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At the close of the fifteenth century we find that tarantism had spread beyond the boundaries of Apulia, and that the fear of being bitten by venomous spiders had increased. Nothing short of death itself was expected from the wound which these insects inflicted, and if those who were bitten escaped with their lives, they were said to be seen pining away in a desponding state of lassitude. Many became weak-sighted or hard of hearing, some lost the power of speech, and all were insensible to ordinary causes of excitement. Nothing but the flute or the cithern afforded them relief. At the sound of these instruments they awoke as it were by enchantment, opened their eyes, and moving slowly at first, according to the measure of the music, were, as the time quickened, gradually hurried on to the most passionate dance. It was generally observable that country people, who were rude, and ignorant of music, evinced on these occasions an unusual degree of grace, as if they had been well practised in elegant movements of the body; for it is a peculiarity in nervous disorders of this kind, that the organs of motion are in an altered condition, and are completely under the control of the over-strained spirits. Cities and villages alike resounded throughout the summer season with the notes of fifes, clarinets, and Turkish drums; and patients were everywhere to be met with who looked to dancing as their only remedy. Alexander ab Alexandro, who gives this account, saw a young man in a remote village who was seized with a violent attack of tarantism. He listened with eagerness and a fixed stare to the sound of a drum, and his graceful movements gradually became more and more violent, until his dancing was converted into a succession of frantic leaps, which required the utmost exertion of his whole strength. In the midst of this over- strained exertion of mind and body the music suddenly ceased, and he immediately fell powerless to the ground, where he lay senseless and motionless until its magical effect again aroused him to a renewal of his impassioned performances.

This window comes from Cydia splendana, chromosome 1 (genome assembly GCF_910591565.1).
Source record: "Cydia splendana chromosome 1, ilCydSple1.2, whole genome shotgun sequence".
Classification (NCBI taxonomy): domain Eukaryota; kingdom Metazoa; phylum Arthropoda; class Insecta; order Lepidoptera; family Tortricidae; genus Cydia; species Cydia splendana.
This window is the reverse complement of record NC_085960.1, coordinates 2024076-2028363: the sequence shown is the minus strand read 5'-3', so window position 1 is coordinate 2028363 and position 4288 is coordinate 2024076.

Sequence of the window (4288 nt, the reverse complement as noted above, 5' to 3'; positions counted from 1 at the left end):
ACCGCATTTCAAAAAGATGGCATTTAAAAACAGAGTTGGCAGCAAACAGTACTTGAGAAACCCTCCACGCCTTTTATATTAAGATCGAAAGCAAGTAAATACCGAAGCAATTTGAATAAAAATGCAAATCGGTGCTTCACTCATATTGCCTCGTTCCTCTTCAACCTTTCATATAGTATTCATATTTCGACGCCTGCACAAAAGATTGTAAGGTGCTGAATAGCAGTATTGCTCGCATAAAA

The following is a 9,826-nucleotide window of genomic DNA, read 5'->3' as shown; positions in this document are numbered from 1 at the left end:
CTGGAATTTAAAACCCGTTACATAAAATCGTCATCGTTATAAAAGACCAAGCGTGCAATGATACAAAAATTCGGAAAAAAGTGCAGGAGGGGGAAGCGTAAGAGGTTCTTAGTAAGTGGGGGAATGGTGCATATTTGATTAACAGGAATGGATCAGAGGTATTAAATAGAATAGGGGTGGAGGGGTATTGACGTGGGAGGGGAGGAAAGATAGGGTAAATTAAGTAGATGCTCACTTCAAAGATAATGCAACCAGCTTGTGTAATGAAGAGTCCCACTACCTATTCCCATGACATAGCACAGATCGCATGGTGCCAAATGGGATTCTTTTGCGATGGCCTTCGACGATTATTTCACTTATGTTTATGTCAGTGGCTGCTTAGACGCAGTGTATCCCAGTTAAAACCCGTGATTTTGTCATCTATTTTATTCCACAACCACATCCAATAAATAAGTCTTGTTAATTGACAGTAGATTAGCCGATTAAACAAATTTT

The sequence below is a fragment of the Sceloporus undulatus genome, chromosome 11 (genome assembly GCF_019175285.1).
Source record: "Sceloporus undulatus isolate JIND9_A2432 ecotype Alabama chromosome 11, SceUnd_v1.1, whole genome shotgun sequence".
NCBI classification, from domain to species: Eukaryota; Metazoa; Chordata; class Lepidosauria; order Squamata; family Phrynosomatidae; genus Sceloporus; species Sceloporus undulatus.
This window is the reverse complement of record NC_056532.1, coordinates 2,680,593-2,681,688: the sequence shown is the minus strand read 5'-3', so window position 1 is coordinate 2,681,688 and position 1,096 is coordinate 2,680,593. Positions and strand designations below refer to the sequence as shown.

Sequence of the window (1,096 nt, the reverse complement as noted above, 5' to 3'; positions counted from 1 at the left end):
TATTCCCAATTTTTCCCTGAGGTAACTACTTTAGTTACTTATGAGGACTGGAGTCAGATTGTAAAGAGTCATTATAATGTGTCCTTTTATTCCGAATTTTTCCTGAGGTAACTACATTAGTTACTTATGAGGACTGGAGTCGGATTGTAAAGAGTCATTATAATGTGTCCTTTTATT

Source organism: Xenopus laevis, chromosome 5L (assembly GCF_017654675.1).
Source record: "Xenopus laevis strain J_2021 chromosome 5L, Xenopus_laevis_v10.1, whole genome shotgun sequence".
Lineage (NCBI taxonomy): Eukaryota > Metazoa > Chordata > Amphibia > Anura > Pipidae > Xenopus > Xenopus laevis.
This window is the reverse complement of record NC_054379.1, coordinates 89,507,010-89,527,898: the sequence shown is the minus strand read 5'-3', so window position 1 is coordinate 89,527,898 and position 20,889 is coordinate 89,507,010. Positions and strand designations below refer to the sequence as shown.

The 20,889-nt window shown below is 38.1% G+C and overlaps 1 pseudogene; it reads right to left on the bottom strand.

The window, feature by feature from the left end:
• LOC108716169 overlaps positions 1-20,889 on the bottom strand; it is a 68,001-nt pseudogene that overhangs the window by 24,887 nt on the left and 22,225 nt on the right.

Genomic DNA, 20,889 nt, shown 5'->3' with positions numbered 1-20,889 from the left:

At the period of which we are treating there was a general conviction, that by music and dancing the poison of the tarantula was distributed over the whole body, and expelled through the skin, but that if there remained the slightest vestige of it in the vessels, this became a permanent germ of the disorder, so that the dancing fits might again and again be excited ad infinitum by music. This belief, which resembled the delusion of those insane persons who, being by artful management freed from the imagined causes of their sufferings, are but for a short time released from their false notions, was attended with the most injurious effects: for in consequence of it those affected necessarily became by degrees convinced of the incurable nature of their disorder. They expected relief, indeed, but not a cure, from music; and when the heat of summer awakened a recollection of the dances of the preceding year, they, like the St. Vitus's dancers of the same period before St. Vitus's day, again grew dejected and misanthropic, until, by music and dancing, they dispelled the melancholy which had become with them a kind of sensual enjoyment.